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mSphere. 2020 Jan 29;5(1). pii: e00846-19. doi: 10.1128/mSphere.00846-19.

Three-Dimensional Observations of an Aperiodic Oscillatory Gliding Behavior in Myxococcus xanthus Using Confocal Interference Reflection Microscopy.

Author information

1
Strathclyde Institute of Pharmacy and Biomedical Sciences, University of Strathclyde, Glasgow, United Kingdom liam.rooney@strath.ac.uk.
2
Department of Physics, SUPA, University of Strathclyde, Glasgow, United Kingdom.
3
Strathclyde Institute of Pharmacy and Biomedical Sciences, University of Strathclyde, Glasgow, United Kingdom.

Abstract

The deltaproteobacterium Myxococcus xanthus is a model for bacterial motility and has provided unprecedented insights into bacterial swarming behaviors. Fluorescence microscopy techniques have been invaluable in defining the mechanisms that are involved in gliding motility, but these have almost entirely been limited to two-dimensional (2D) studies, and there is currently no understanding of gliding motility in a three-dimensional (3D) context. We present here the first use of confocal interference reflection microscopy (IRM) to study gliding bacteria, revealing aperiodic oscillatory behavior with changes in the position of the basal membrane relative to the substrate on the order of 90 nm in vitro First, we use a model planoconvex lens specimen to show how topological information can be obtained from the wavelength-dependent interference pattern in IRM. We then use IRM to observe gliding M. xanthus bacteria and show that cells undergo previously unobserved changes in their adhesion profile as they glide. We compare the wild type with mutants that have reduced motility, which also exhibit the same changes in the adhesion profile during gliding. We find that the general gliding behavior is independent of the proton motive force-generating complex AglRQS and suggest that the novel behavior that we present here may be a result of recoil and force transmission along the length of the cell body following firing of the type IV pili.IMPORTANCE 3D imaging of live bacteria with optical microscopy techniques is a challenge due to the small size of bacterial cells, meaning that previous studies have been limited to observing motility behavior in 2D. We introduce the application of confocal multiwavelength interference reflection microscopy to bacteria, which enables visualization of 3D motility behaviors in a single 2D image. Using the model organism Myxococcus xanthus, we identified novel motility behaviors that are not explained by current motility models, where gliding bacteria exhibit aperiodic changes in their adhesion to an underlying solid surface. We concluded that the 3D behavior was not linked to canonical motility mechanisms and that IRM could be applied to study a range of microbiological specimens with minimal adaptation to a commercial microscope.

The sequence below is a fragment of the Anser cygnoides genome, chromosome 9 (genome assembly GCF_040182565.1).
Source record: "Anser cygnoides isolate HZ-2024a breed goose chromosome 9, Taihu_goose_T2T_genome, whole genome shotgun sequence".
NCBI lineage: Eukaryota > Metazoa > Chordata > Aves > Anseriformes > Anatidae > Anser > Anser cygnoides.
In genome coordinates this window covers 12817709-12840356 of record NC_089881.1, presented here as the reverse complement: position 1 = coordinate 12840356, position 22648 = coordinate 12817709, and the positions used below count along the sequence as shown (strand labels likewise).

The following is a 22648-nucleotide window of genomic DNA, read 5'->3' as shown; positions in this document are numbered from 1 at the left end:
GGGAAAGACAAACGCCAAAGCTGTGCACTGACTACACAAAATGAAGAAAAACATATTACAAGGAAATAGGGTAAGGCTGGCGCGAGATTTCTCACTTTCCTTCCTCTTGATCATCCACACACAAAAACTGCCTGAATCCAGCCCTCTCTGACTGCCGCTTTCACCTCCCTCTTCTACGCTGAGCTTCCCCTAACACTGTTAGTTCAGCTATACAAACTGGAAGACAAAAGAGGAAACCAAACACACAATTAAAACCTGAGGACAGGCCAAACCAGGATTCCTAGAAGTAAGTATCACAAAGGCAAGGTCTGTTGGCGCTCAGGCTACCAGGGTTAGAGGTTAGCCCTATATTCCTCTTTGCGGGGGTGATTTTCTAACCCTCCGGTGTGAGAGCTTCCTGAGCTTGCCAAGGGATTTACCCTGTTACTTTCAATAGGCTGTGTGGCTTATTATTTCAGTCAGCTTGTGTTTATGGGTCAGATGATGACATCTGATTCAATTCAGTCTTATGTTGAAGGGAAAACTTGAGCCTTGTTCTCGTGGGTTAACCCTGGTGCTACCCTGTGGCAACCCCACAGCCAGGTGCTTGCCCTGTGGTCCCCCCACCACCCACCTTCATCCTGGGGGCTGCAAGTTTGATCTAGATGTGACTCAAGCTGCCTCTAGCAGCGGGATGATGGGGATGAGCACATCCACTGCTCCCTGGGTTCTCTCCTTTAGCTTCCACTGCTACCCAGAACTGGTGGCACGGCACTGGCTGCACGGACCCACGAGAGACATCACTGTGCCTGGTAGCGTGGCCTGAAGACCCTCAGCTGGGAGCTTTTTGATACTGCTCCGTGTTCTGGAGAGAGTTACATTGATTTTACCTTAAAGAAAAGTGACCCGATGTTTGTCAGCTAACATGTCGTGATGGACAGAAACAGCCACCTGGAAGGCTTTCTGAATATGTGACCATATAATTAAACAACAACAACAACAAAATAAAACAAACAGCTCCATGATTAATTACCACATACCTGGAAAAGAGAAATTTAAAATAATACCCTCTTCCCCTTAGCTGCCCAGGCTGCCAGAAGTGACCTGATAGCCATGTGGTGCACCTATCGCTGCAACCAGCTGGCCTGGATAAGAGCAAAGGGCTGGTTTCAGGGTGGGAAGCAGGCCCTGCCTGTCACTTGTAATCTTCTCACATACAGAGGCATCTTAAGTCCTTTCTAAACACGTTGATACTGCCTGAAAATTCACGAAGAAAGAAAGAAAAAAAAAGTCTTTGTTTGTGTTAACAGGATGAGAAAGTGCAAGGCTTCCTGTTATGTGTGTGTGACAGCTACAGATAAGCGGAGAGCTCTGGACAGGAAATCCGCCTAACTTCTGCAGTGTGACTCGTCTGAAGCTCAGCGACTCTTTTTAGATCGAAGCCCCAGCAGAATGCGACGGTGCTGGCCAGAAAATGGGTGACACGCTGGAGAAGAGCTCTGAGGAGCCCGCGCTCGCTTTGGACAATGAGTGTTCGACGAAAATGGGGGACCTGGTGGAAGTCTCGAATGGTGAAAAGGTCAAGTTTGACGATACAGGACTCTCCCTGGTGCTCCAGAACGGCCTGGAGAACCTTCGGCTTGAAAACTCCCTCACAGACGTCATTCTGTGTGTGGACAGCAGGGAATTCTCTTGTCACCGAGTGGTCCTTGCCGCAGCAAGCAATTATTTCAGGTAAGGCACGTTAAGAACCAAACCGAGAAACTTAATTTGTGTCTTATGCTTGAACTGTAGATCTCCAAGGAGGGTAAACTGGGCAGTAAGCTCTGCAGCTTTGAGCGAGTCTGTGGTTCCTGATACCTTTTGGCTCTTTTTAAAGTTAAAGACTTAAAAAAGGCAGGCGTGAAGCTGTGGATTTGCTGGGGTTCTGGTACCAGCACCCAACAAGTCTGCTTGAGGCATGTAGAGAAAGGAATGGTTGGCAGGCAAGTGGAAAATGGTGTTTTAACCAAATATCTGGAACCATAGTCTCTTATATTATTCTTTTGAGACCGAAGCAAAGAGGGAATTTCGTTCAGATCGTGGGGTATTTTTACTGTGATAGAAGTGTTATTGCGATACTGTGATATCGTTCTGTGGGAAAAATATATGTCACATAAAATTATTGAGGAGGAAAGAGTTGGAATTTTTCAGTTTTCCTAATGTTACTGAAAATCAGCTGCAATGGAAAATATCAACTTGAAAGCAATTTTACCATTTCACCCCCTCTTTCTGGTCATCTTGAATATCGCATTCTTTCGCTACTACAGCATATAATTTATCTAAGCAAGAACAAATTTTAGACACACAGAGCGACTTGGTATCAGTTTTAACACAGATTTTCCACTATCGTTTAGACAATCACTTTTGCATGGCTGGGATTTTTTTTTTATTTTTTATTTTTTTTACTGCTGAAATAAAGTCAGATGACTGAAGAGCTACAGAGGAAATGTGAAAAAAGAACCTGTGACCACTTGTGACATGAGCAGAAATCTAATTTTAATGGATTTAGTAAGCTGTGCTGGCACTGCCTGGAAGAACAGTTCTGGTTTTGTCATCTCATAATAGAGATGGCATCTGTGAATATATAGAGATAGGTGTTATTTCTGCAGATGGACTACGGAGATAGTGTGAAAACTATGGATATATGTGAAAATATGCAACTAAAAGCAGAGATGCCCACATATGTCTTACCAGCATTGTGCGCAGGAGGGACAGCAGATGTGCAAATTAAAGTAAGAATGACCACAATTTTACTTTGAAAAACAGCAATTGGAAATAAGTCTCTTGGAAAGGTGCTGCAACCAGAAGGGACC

KEYWORDS:

3D imaging; bacterial motility; gliding motility; label free; live-cell imaging; optical microscopy

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